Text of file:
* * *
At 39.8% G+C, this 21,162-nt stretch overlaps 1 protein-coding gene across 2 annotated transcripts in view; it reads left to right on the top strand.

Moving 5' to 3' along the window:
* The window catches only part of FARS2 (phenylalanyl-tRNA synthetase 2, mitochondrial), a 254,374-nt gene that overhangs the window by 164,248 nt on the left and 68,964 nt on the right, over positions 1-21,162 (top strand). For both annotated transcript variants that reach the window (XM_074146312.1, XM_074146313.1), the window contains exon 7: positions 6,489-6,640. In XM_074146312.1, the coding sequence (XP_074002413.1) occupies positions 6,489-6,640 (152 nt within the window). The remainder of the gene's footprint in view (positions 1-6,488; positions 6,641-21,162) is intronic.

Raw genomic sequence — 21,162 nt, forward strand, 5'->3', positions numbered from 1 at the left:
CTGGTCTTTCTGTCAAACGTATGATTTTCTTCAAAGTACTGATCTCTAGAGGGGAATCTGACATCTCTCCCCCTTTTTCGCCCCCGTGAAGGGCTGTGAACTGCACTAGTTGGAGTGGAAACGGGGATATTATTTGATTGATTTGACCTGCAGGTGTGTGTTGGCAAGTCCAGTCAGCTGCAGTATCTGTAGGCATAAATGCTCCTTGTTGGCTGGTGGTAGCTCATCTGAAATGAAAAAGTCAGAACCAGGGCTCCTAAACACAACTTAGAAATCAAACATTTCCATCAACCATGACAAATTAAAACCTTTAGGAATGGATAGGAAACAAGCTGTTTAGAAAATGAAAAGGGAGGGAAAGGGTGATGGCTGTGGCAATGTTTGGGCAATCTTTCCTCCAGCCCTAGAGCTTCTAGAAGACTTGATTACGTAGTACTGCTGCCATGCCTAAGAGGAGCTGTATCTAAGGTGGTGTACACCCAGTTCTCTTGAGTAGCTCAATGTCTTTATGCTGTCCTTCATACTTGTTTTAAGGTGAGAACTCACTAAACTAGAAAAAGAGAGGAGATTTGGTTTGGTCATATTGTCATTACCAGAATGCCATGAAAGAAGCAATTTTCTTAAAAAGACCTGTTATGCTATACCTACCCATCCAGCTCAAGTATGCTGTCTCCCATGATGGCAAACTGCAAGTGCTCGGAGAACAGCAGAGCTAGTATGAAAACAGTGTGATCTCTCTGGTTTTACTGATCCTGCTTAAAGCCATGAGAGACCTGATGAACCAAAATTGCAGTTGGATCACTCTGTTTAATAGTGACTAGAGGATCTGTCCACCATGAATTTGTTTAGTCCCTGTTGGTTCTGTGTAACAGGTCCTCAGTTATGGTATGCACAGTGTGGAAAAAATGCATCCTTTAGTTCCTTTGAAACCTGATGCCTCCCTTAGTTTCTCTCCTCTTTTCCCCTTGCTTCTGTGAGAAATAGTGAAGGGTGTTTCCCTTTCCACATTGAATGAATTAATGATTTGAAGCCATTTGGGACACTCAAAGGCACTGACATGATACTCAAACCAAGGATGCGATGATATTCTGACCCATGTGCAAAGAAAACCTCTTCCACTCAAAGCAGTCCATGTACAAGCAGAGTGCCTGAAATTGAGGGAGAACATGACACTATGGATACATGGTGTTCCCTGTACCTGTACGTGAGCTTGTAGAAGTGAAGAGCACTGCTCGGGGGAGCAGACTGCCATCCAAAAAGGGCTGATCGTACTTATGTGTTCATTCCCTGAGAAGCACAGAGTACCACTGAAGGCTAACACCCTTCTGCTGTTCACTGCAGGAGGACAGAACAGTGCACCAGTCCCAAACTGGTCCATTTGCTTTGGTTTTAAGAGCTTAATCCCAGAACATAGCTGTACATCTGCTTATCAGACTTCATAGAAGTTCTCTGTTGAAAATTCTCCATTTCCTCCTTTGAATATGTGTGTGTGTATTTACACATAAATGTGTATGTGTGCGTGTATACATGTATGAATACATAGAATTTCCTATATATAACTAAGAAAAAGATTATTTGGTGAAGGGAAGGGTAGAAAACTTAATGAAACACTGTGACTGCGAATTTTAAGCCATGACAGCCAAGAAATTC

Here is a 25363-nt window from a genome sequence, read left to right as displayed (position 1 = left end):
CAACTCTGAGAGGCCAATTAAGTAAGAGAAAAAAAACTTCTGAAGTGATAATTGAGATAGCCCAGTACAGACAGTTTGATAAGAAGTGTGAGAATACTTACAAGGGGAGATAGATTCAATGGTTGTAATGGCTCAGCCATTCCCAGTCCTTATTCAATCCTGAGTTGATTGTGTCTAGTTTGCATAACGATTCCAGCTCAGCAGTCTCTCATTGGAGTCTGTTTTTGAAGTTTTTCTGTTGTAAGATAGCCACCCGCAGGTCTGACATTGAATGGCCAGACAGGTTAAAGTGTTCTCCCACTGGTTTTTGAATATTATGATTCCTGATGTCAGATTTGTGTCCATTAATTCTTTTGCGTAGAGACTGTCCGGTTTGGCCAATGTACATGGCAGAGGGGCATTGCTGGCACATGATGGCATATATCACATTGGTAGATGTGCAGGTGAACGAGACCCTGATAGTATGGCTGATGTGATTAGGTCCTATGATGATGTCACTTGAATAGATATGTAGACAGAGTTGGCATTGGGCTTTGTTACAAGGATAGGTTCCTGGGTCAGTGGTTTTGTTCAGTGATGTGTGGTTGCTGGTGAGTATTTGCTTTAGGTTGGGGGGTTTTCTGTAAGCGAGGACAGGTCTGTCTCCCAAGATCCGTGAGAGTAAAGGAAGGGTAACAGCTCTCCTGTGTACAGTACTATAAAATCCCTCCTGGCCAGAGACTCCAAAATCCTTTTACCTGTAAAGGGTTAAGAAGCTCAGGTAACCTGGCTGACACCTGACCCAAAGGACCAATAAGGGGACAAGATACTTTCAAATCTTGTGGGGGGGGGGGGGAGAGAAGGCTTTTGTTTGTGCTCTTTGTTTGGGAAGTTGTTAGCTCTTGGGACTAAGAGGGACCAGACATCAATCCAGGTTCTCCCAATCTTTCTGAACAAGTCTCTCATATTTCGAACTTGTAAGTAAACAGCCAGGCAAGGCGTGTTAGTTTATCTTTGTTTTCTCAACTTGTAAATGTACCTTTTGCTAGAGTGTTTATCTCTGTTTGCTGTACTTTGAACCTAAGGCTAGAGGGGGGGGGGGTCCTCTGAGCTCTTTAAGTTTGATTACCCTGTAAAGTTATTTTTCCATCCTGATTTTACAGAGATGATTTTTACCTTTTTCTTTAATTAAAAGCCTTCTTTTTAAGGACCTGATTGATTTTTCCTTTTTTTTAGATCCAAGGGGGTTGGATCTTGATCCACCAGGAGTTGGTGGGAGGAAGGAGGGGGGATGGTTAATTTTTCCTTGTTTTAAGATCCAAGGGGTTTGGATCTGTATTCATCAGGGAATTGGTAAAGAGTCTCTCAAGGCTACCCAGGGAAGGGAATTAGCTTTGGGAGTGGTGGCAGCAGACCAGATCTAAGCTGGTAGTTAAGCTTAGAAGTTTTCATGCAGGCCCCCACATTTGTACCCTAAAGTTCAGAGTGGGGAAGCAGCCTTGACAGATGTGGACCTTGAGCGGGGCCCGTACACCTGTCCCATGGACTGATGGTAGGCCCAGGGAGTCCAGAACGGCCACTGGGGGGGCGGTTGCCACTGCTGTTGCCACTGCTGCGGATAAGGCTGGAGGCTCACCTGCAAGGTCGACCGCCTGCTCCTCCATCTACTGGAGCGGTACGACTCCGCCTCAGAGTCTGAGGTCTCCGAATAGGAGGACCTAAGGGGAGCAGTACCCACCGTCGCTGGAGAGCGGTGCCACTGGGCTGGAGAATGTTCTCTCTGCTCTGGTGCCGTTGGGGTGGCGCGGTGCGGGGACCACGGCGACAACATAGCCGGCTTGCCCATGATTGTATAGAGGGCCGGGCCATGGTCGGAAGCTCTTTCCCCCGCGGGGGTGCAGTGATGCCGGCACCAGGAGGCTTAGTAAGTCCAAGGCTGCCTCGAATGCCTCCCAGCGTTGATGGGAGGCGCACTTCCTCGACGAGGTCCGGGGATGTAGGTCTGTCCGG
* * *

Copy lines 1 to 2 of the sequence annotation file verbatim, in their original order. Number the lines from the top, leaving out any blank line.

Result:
At 39.8% G+C, this 21,162-nt stretch overlaps 1 protein-coding gene across 2 annotated transcripts in view; it reads left to right on the top strand.

Moving 5' to 3' along the window: